It wasn’t easy. I felt alone despite being constantly surrounded by people and experiencing amazing things every day.
One day in Zanzibar, whilst everyone else went for a booze cruise, I stayed behind on my own and had a walk to the nearby village. I struck a conversation with an old man who was sat under a tree.
When finding out that I am a Muslim, he asked me to recite some verses from the Quran. Another boy from the village joined us, and he invited me to visit his village.
I soon found myself in the homes of the locals. I had my hair braided by his mother’s friend visiting from the mainland, I watched his grandmother weave a mat, I spoke to his aunt’s friend who was visiting from the UK while his aunt was kneading bread, I watched some teenage boys practice judo, I said hello to his father who was playing a local board game with some other men, and I sat under a coconut tree, together with a class of school children who were singing Islamic hymns.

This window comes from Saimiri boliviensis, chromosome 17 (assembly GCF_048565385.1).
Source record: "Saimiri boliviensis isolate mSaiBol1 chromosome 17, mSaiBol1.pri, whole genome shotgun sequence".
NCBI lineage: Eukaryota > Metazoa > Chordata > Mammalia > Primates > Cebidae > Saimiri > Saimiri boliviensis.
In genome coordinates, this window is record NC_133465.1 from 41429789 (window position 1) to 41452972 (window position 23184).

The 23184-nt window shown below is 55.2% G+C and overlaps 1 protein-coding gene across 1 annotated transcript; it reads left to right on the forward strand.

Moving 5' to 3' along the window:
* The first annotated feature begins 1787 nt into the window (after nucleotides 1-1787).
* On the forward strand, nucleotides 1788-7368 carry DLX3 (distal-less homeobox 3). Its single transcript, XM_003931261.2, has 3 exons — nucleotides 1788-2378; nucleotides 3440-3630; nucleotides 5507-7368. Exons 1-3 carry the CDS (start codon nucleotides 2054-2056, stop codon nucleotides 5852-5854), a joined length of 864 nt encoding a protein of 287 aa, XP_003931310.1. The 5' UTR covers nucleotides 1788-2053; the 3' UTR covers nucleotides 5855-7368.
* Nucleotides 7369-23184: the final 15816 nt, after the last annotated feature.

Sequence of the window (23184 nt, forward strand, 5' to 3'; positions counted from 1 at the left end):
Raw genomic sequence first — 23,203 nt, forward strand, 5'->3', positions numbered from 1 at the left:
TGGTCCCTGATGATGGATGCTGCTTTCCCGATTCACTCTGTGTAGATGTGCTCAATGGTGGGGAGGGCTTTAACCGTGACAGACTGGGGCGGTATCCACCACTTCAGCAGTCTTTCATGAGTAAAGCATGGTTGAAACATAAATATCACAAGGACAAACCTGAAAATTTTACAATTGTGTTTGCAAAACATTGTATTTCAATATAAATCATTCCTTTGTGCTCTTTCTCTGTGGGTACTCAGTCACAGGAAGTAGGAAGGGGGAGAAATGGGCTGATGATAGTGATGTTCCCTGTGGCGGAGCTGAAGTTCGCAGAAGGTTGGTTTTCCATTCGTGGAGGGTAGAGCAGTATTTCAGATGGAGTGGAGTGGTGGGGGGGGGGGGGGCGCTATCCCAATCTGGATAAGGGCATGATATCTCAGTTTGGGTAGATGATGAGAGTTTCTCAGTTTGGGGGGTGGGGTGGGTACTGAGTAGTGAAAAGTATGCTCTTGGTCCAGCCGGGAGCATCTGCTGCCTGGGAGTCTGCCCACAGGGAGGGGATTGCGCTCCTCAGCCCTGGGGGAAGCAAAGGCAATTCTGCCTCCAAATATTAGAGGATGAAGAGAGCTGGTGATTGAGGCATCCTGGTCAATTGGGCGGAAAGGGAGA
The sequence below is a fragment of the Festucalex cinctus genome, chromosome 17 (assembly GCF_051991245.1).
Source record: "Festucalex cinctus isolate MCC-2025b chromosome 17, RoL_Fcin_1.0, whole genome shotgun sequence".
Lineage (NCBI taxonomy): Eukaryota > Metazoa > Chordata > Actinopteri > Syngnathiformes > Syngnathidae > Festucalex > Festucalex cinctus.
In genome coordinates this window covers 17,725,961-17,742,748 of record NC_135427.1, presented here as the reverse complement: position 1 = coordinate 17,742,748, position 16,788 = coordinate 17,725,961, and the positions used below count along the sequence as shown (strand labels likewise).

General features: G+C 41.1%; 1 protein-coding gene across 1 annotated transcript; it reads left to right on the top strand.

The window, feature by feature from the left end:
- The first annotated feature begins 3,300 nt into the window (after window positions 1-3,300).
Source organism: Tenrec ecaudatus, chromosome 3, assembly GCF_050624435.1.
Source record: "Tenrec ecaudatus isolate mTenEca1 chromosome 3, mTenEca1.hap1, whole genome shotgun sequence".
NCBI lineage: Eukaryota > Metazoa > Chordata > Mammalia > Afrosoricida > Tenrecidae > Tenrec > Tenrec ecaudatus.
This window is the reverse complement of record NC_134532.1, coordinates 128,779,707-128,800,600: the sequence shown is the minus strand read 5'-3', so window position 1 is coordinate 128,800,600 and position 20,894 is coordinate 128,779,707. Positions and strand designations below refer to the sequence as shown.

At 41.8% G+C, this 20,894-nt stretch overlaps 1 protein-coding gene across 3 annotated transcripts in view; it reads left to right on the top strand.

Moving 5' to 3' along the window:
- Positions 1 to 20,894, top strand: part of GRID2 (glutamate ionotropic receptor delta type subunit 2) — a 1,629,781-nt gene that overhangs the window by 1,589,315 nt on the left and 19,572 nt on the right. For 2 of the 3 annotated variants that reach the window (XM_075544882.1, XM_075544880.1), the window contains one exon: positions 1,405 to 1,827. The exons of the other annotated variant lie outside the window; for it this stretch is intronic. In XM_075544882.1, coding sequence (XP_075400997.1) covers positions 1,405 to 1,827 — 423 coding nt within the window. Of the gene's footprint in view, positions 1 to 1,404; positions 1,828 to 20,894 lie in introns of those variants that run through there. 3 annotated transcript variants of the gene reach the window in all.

I felt so close to God. Despite being and feeling alone on an island in the middle of the Indian Ocean, I felt loved and at peace.
I was fortunate enough to be the 13th person in 2017 to visit Ittoqqortoormiit in East Greenland. Known as the most remote inhabited community in the western hemisphere with only 373 inhabitants, Ittoqqortoormiit is located above the Arctic circle at the mouth of the largest fjord system in the world.
Everything I experienced here was just incredible: landing on ice in the middle of nowhere, the helicopter flight that took us to the village, visiting Greenland’s warmest hot springs of 62 Celsius which contained polar bear skulls in them and seeing polar bear fur hanging outside peoples’ homes, hearing our guide’s story of seeing 100 narwhals whilst having breakfast one summer morning and a polar bear looking into his kitchen window one winter afternoon, seeing the northern lights for the first time from my bedroom window, driving a snowmobile on fresh yet rough sea ice with giant icebergs looming in the distance, tasting musk ox, worrying about getting frostbites and most of all, witnessing the most incredible sunset in my life as I endured a two-hour snowmobile journey back to the airport with merciless headwind whilst it was -25 Celsius outside.